Digital Libraries & Archives

Digital libraries and archives have a number of advantages over their analog counterparts: theoretically, any person with the proper permissions can access any content, anywhere, at any time, instantaneously, and without having to compete for limited numbers of physical copies. Digital storage and distribution is also considerably cheaper than building networks of physical buildings (not to mention staffing and maintaining them). Digitized texts also allow more flexible indexing, as algorithms can scan and extract useful metadata that would be too time-consuming for a person to manually generate for each book. However, digital libraries and digital archives both have major drawbacks, two of which are discussed below.

First, while digitization makes it possible to automate metadata extraction, there is no guarantee that the compiled data will be of any use. For instance, I noticed that Google Books’ “common terms and phrases” section from Peter Linebaugh’s The London Hanged included a large number of generic words like “became,” “lived,” and “women.” Another page, this one for Liaquat Ahamed’s Lords of Finance, included the mysterious word “tion.” When I clicked on the word to see it in context, I saw that the algorithm couldn’t parse words when they were split up over line breaks, so it just treated each half as a distinct word – in this case, apparently, it picked up several split words ending in “tion” and decided to put them next to “John Maynard Keynes” and “Hjalmar Schacht” in the tag cloud. It had even more difficulty creating the contents section for The London Hanged; it contained random capitalization, dates displayed as strings of numbers like “1750076” and “1780 333,” and truncated chapter titles like “The sociology of,” “The London,” and my personal favorite, “CHAPTER TPN.” (one can assume that, although separated from “CHAPTER NINE If You Plead for Your Life Plead” by another section called “Tire Crisis of Thanatocmcmy in the Era,” this was, in fact, chapter ten) These errors complicate both the process of cataloguing and of searching through digital archives.

Second, while digital distribution would seem inherently open and democratic, this is complicated by disagreement over copyright law and access rights. While organizations like Project Gutenberg and the Open Content Alliance offer free, full-length texts from the public domain, Google Books also offers “previews” and snippets” of copyrighted material, often without the copyright owner’s permission. Furthermore, while regular libraries lend out copies of copyrighted books, Google only sells them; in effect, it is an attempt to monopolize the production, organization, and distribution of digitized texts, disguised as a good-faith effort to create an open platform.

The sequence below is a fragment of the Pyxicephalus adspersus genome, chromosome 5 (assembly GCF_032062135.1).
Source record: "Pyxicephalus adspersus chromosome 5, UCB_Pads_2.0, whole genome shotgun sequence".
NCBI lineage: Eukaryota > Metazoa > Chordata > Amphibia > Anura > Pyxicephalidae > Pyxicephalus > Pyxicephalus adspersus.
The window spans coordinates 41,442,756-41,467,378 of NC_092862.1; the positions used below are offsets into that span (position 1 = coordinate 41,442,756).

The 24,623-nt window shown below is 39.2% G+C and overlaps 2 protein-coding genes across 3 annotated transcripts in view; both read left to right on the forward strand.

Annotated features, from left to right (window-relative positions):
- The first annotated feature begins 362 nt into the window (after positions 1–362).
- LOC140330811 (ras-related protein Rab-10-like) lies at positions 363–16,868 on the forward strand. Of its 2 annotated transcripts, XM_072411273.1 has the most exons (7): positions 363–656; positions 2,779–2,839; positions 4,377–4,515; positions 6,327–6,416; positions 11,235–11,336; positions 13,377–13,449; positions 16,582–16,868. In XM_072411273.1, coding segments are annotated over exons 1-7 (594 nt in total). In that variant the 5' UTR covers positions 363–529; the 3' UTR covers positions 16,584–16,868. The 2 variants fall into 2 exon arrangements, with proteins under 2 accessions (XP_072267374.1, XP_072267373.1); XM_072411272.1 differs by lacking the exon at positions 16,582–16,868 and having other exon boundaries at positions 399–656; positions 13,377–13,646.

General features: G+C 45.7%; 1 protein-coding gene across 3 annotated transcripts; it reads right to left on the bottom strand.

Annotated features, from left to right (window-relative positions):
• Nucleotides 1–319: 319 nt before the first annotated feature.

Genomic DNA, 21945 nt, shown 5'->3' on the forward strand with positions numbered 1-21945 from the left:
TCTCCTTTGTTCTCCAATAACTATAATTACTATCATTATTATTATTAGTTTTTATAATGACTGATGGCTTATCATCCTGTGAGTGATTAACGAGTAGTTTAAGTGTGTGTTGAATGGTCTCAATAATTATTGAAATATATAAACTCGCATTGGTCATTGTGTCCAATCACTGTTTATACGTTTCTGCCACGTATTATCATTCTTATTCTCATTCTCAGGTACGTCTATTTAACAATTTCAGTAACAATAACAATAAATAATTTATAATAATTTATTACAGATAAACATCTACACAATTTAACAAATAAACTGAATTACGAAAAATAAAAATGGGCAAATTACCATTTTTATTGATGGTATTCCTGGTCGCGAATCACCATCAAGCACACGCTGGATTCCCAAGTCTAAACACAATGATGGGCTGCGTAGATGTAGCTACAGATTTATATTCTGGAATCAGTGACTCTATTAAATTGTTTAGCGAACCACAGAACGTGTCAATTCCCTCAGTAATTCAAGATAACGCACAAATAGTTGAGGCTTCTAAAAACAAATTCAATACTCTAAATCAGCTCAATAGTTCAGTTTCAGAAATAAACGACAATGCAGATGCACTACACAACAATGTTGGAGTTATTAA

4 Replies to “Digital Libraries & Archives”

  1. Interesting point that this is an attempt by google to monopolize the digital text market. Perhaps they would like to do with this what Apple did with music on the internet. I’ve been boycotting Google (by myself) every since I found out about some of their projects with the Pentagon. That said, sometimes if I’m trying to find the source of a quote, Google Books is the only tool I find helpful. If I plug the quote into a google search, sometimes it pops up in the original book as a Google Book. Then I go find the complete book at the library. Why doesn’t this happen with Project Gutenberg or Open Content Alliance?

    1. I don’t really think that Google is trying to monopolize the production, organization, or distribution of digitized texts. If you look at the design of Google Books, you’ll see that the platform has been all but abandoned by Google developers for years. You can’t even buy books on Google Books, you have to buy them on Google Play. I know it seems like a silly distinction, but they really are two different things. What is interesting is how you point out that when books are digitized, snippets are usually shown. This is a new way that books are now available, and it reminds me of the dilemma that booksellers in the Enlightenment faced. Just like in the early 1700s in Britain, the way books are made and sold and the way people interact with books is increasingly changing. Copyright law and standard author contracts are morphing into something completely different, just like they did then.

  2. I think it’s interesting that you focus on the precision with which Google Books can identify relevant and common words within the text, as this is a bigger deal than people let on. Whether or not you agree with it, more and more often historians and especially history students are relying on the search function to find what they need, so fine tuning these services to more accurately lead people to what it is they are looking for while minimizing distractions is actually essential.

  3. I was both happy to read the London Hanged on your post, and then saddened to see the context. Google books common is an incredible tool when libraries are very much lacking. As this is the case in many places of the world, I have always appreciated that which Google Books has to offer. For searching quickly within books, a google search can get you relatively quickly from point a to point be. However personally I have never really enjoyed the interface on Google Books, the presentation of Gallica or Open Content Alliance is preferable in my opinion. Just by looks not necessarily functionality.

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